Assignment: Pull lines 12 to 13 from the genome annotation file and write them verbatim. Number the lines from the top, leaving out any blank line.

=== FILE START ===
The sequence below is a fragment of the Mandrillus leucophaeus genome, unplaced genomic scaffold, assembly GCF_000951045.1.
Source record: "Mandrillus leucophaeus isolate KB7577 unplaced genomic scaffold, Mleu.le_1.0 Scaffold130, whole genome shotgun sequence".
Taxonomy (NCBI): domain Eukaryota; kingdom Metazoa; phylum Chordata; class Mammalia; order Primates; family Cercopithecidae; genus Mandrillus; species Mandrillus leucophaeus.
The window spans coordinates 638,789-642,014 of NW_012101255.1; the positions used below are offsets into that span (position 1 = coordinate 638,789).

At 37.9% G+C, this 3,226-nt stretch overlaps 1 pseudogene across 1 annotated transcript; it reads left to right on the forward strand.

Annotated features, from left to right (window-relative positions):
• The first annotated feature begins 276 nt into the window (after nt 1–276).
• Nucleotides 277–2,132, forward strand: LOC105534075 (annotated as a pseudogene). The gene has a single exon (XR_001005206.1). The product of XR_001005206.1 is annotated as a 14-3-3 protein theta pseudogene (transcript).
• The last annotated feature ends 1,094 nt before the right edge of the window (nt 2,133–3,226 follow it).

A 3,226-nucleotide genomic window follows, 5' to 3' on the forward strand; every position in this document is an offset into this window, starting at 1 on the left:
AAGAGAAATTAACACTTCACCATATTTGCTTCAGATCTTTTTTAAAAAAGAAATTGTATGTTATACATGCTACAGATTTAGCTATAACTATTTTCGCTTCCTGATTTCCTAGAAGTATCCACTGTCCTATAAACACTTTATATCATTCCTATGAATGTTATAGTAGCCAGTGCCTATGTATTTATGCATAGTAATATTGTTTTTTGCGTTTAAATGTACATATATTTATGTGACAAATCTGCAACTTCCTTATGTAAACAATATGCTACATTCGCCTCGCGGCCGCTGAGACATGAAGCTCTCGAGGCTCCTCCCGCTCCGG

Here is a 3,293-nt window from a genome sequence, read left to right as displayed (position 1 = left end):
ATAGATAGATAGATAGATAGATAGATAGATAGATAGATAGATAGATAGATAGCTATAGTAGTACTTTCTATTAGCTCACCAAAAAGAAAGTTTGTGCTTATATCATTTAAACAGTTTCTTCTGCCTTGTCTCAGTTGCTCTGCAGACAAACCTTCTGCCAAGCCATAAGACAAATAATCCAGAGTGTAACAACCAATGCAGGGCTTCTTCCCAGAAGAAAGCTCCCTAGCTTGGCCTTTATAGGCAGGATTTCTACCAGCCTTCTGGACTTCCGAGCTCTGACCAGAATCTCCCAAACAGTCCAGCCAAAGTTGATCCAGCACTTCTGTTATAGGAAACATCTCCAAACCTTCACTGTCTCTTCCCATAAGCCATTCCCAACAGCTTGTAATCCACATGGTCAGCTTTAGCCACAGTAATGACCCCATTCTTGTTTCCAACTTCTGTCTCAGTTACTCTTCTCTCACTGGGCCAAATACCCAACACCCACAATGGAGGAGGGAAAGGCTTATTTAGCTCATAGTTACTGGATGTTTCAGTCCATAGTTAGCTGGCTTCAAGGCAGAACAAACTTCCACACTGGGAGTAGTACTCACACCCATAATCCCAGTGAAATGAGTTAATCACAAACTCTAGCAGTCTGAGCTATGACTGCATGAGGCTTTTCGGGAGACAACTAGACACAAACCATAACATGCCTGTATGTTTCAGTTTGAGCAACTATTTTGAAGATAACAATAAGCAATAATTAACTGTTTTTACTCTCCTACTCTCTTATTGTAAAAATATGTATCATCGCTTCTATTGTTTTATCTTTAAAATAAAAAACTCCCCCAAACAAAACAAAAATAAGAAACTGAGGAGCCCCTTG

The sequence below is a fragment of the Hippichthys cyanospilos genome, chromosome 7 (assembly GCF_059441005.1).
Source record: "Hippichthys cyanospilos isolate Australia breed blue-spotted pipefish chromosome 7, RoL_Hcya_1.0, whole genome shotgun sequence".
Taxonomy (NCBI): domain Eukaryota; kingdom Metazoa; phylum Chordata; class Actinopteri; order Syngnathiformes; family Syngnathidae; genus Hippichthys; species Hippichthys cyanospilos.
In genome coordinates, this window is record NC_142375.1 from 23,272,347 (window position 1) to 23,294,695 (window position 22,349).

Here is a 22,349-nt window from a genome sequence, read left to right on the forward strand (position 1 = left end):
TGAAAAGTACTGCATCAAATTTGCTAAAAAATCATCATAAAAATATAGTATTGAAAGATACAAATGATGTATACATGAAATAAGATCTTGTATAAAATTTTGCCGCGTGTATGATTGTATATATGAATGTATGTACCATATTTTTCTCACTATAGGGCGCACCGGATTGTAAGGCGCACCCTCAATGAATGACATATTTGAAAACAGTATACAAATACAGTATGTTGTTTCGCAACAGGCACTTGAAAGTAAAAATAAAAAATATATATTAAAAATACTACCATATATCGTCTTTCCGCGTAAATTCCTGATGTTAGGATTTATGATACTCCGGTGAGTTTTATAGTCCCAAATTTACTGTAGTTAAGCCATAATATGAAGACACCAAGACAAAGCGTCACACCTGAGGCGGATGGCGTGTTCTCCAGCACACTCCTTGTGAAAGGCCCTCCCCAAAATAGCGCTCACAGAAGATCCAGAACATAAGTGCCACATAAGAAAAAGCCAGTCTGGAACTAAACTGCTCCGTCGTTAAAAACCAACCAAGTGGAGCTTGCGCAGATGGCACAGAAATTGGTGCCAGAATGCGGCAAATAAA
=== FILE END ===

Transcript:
Here is a 3,293-nt window from a genome sequence, read left to right as displayed (position 1 = left end):
ATAGATAGATAGATAGATAGATAGATAGATAGATAGATAGATAGATAGATAGCTATAGTAGTACTTTCTATTAGCTCACCAAAAAGAAAGTTTGTGCTTATATCATTTAAACAGTTTCTTCTGCCTTGTCTCAGTTGCTCTGCAGACAAACCTTCTGCCAAGCCATAAGACAAATAATCCAGAGTGTAACAACCAATGCAGGGCTTCTTCCCAGAAGAAAGCTCCCTAGCTTGGCCTTTATAGGCAGGATTTCTACCAGCCTTCTGGACTTCCGAGCTCTGACCAGAATCTCCCAAACAGTCCAGCCAAAGTTGATCCAGCACTTCTGTTATAGGAAACATCTCCAAACCTTCACTGTCTCTTCCCATAAGCCATTCCCAACAGCTTGTAATCCACATGGTCAGCTTTAGCCACAGTAATGACCCCATTCTTGTTTCCAACTTCTGTCTCAGTTACTCTTCTCTCACTGGGCCAAATACCCAACACCCACAATGGAGGAGGGAAAGGCTTATTTAGCTCATAGTTACTGGATGTTTCAGTCCATAGTTAGCTGGCTTCAAGGCAGAACAAACTTCCACACTGGGAGTAGTACTCACACCCATAATCCCAGTGAAATGAGTTAATCACAAACTCTAGCAGTCTGAGCTATGACTGCATGAGGCTTTTCGGGAGACAACTAGACACAAACCATAACATGCCTGTATGTTTCAGTTTGAGCAACTATTTTGAAGATAACAATAAGCAATAATTAACTGTTTTTACTCTCCTACTCTCTTATTGTAAAAATATGTATCATCGCTTCTATTGTTTTATCTTTAAAATAAAAAACTCCCCCAAACAAAACAAAAATAAGAAACTGAGGAGCCCCTTG